Natalie Cole, who turned to God during her bout with drugs, passed away on December 31st. According to ABC News, Cole's family has revealed that the cause of the R&B crooner's death was brought on by idiopathic pulmonary arterial hypertension (IPAH).
Cole died at the age of 65 on New Year's Eve at a hospital in Los Angeles. Her family further revealed that the singer underwent a successful kidney transplant in 2009, after which she was diagnosed with IPAH.
"This is a very serious and progressive disorder," Cole's family said in the statement obtained by ABC News. "(Cole) responded well to PAH-specific agents over many years, during which she performed many concerts world-wide, but eventually succumbed to intractable right heart failure, an outcome that unfortunately commonly occurs in this progressive disorder, despite modern therapies."
During the months before Cole died she was described as weak and frail. During December, she even cancelled a number of her shows. Prior to that, Cole had suffered through a substantial amount of health problems. In her 2000 autobiography, Angel on My Shoulder, she recounted her lifelong battle with substance abuse. In 2009, she underwent a kidney transplant after being diagnosed with Hepatitis C in April 2008 and undergoing chemotherapy.
In an interview with CBNmusic, Cole was a Christian who turned to God for help during her bouts with drugs, particularly heroin. Though she had a ups and downs in her Christian walk, she firmly believes that the Lord is good. "God surrounded me with people of faith, people of strong faith, people of power, spiritual power, and I saw little miracles happen in their lives. By it happening in their lives, I started believing it could happen to me. I'm a little like Thomas: I doubt. I know that the Lord is good, but I have been a doubter of His goodness for me."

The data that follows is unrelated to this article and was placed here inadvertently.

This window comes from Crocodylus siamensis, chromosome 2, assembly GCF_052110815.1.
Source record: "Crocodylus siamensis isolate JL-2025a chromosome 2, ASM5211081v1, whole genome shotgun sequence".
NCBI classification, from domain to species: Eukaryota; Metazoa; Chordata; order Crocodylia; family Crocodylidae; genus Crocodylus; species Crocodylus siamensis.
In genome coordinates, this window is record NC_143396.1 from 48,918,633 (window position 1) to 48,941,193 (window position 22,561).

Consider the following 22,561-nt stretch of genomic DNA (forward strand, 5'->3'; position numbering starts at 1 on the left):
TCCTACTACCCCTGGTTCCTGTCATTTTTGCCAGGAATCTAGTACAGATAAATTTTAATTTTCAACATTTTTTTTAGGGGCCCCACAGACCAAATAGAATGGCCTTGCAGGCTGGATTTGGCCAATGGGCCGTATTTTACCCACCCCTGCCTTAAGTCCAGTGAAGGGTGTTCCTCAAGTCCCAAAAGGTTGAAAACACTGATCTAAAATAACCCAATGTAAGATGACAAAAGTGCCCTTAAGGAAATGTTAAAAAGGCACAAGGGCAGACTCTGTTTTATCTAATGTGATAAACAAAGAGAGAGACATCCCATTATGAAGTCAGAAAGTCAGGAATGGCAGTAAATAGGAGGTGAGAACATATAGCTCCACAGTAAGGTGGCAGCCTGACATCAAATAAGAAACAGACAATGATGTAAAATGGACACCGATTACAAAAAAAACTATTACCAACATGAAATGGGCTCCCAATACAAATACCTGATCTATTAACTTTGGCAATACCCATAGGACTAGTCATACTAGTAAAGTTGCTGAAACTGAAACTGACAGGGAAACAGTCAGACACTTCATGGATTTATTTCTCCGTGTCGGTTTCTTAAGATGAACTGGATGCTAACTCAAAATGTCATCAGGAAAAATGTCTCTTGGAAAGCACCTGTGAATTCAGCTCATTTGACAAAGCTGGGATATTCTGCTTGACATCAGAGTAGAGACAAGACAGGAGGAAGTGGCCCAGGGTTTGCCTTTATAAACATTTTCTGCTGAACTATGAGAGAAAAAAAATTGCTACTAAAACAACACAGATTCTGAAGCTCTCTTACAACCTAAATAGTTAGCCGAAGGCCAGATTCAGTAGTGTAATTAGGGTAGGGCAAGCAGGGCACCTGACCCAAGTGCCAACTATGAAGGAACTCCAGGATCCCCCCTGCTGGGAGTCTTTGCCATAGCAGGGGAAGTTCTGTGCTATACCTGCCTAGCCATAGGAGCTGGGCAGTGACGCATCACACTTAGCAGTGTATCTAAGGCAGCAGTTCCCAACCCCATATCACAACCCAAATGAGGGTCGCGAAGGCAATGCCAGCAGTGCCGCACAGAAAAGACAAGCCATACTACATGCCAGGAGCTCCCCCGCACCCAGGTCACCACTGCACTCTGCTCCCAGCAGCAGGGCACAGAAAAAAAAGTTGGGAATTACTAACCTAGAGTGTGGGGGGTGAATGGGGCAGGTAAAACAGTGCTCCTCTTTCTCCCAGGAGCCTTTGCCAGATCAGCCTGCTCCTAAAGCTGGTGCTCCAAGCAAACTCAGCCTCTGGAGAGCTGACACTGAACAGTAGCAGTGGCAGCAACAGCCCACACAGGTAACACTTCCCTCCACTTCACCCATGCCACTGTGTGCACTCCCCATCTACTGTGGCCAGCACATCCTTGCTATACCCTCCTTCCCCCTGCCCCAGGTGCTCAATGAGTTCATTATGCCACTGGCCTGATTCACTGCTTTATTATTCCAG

"Oh please, that's inborn in all of us to call on God. That's the first thing we say: 'Oh God, help me.' Why not? I think that's a part of what He put in us, and what we do with the rest of it is a choice we make. I think it is something that everybody knows about God. When you have put all your faith in man and continue to be disappointed, don't you hope there is something out of there that is not of human element?"
Interestingly, Natalie Cole was born in the same hospital where she also died. Born to crooner Nat King Cole and former Duke Ellington Orchestra singer Maria Hawkins Ellington, Cole was inspired by her dad at an early age and auditioned to sing with him when she was just 11 years old. She was 15 when he died of lung cancer, in 1965. She began as an R&B singer but later gravitated toward the smooth pop and jazz standards that her father loved.
Cole's first big hit was "This Will Be." The hopeful, upbeat love song entered the Billboard Hot 100 dated Aug. 30, 1975, and became her first top 10 on the chart, reaching No. 6 that November. A year later, Cole added her second top 10, the No. 5-peaking "I've Got Love on My Mind." The No. 10-peaking "Our Love" would follow in 1978.
In the 80s, Cole ruled the charts with her album Everlasting, which returned her to the top of the charts thanks to singles such as "Jump Start (My Heart)", the top ten ballad, "I Live For Your Love", and her dance-pop cover of Bruce Springsteen's "Pink Cadillac". That success helped Everlasting reach one million in sales and become Cole's first platinum album in ten years. In 1989, she released her follow-up to Everlasting, Good to Be Back, which produced the number two hit "Miss You Like Crazy"; it also achieved international success, reaching the top ten in the United Kingdom.
Cole's greatest success came with her 1991 album, "Unforgettable ... With Love," which paid tribute to her father with reworked versions of some of his best-known songs. The album sold some 14 million copies and won six Grammys, including album of the year as well record and song of the year for the title track duet.